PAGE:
Wales are similar to Ireland in that scrum domination is not something they actively seek or rely on. Once Ireland minimised their error count, reducing the number of English scrum put ins to a measly two over the course of the 80 minutes, the visitors lost a key source of potential dominance they had banked on in the build up to that game.
Wales will be thrilled if the number of scrums is reduced to single figures on Saturday, so Ireland’s low error count may well help to conceal a potential area of weakness as Gethin Jenkins, one of the best loose head props in the game for over a decade, appears to be on the wane. He will not unduly trouble Mike Ross who, against all the odds having been dropped from Leinster’s match day squad, is enjoying one of his best ever Six Nations tournaments.
At the outset of this championship, the word was that the Welsh management had been flogging the players in training with a longer term view towards preparations for the World Cup. This was a championship slightly diluted in importance for Gatland and his fellow coaches given the highly competitive nature of their pool in the World Cup that includes Australia and England. The manner of their opening defeat to England changed all that.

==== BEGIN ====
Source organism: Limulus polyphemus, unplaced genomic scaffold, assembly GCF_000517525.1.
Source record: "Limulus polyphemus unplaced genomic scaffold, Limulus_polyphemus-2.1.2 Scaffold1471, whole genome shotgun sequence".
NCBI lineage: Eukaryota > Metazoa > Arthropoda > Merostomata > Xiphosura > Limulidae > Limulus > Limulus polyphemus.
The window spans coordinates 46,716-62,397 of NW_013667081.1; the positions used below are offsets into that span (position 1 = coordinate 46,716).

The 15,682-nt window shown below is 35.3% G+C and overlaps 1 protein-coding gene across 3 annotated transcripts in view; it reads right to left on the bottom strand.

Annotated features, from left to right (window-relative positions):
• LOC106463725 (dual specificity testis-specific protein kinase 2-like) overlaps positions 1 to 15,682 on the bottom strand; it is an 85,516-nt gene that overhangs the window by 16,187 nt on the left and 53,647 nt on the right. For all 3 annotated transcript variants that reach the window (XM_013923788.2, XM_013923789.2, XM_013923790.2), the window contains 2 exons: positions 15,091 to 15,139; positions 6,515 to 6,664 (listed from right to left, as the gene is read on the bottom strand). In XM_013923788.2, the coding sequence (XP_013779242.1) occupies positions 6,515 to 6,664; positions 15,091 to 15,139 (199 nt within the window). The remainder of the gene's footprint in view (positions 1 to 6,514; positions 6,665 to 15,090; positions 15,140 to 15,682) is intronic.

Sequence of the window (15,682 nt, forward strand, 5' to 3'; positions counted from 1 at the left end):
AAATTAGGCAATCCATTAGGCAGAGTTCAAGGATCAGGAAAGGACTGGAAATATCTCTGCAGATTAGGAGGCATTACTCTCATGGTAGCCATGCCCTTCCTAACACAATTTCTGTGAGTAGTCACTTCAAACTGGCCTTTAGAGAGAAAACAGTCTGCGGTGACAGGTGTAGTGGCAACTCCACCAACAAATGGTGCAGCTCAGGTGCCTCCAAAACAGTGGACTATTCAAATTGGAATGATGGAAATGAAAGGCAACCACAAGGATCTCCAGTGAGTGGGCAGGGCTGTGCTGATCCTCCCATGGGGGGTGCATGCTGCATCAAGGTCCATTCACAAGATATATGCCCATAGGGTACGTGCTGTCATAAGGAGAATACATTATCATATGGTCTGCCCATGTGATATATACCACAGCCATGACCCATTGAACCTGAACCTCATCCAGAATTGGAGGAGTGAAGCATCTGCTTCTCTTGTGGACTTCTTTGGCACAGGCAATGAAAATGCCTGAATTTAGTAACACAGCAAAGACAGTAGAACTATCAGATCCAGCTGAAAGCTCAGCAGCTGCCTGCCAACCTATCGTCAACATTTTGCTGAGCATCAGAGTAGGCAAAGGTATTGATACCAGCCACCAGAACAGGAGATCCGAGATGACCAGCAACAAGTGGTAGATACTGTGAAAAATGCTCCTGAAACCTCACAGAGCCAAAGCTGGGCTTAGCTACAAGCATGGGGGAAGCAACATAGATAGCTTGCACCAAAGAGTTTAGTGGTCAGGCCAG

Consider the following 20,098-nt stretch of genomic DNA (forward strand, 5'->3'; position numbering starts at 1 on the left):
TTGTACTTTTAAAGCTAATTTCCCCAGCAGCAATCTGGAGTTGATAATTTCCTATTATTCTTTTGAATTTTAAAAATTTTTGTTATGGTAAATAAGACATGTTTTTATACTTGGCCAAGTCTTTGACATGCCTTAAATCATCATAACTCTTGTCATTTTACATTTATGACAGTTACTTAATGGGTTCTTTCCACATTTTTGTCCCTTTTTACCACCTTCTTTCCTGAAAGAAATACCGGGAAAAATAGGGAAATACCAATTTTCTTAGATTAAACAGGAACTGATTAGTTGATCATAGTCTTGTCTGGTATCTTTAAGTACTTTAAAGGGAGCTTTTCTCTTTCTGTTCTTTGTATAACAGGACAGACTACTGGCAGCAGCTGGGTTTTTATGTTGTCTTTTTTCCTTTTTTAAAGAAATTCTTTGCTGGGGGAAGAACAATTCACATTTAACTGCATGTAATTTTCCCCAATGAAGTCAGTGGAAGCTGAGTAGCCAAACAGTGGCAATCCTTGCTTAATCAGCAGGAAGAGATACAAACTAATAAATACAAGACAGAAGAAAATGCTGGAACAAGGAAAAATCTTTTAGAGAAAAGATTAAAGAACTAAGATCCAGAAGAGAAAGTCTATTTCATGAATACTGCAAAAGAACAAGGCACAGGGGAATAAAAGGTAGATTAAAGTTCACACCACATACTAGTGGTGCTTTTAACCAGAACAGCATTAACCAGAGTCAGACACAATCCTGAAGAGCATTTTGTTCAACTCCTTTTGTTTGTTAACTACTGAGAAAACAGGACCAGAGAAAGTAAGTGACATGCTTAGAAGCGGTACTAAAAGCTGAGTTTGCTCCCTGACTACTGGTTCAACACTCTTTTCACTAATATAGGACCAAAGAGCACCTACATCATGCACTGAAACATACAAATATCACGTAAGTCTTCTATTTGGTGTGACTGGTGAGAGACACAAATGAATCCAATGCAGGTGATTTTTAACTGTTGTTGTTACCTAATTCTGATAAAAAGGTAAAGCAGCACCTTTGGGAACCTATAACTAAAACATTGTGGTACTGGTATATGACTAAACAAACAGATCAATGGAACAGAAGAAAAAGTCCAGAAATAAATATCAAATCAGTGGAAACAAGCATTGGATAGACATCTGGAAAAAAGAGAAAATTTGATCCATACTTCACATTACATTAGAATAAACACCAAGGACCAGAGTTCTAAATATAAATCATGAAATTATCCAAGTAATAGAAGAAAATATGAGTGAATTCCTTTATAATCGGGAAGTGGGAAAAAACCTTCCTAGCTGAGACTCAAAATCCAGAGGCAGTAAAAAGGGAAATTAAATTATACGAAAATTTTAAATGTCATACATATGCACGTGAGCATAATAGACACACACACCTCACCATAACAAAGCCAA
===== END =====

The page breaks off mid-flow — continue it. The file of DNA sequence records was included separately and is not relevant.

One area of concern for Schmidt and forwards coach Simon Easterby is the improved showing of the Welsh front five against France in Paris. For all their shortcomings, the French remain formidable opponents up front and Wales coped better than one imagined in advance of that game.
The Irish maul proved the key ingredient in last season’s big win in Dublin when Ireland inflicted one of the most comprehensive defeats over this Welsh under Gatland. It is clear from the sound bites of Robbie McBride and Shaun Edwards over the last weektheir coaching staff took that defeat personally and are eager to make amends.
If anyone was in any doubt as to how vital Johnny Sexton is to Ireland’s cause, Schmidt has shown there are exceptions to every rule when it comes to accommodating a special player. Joe’s mantra has always been if you can’t train fully on the Tuesday before a Saturday test you don’t play. Not so for Johnny and rightly so. With him Ireland are a more difficult proposition.
As for Ireland’s other talismanic figure, there is the small matter of Paul O’Connell winning his 100th Irish cap, becoming only the fourth Irish player after John Hayes, Ronan O’Gara and Brian O Driscoll to do so. This man has always led from the front, whether wearing the captain’s armband or not. If there was ever a day when the troops should seek to dig deeper to honour and acknowledge their respect for their leader then this is the day.
Presence in a dressing room is an intangible. O’Connell has made that so much easier as he has become the true embodiment of that precious commodity. I hope his special day is defined by one of those memorable team performances that defines everything he has brought to the Irish cause since making his debut against the same opposition over 13 years ago.
That is the least he deserves.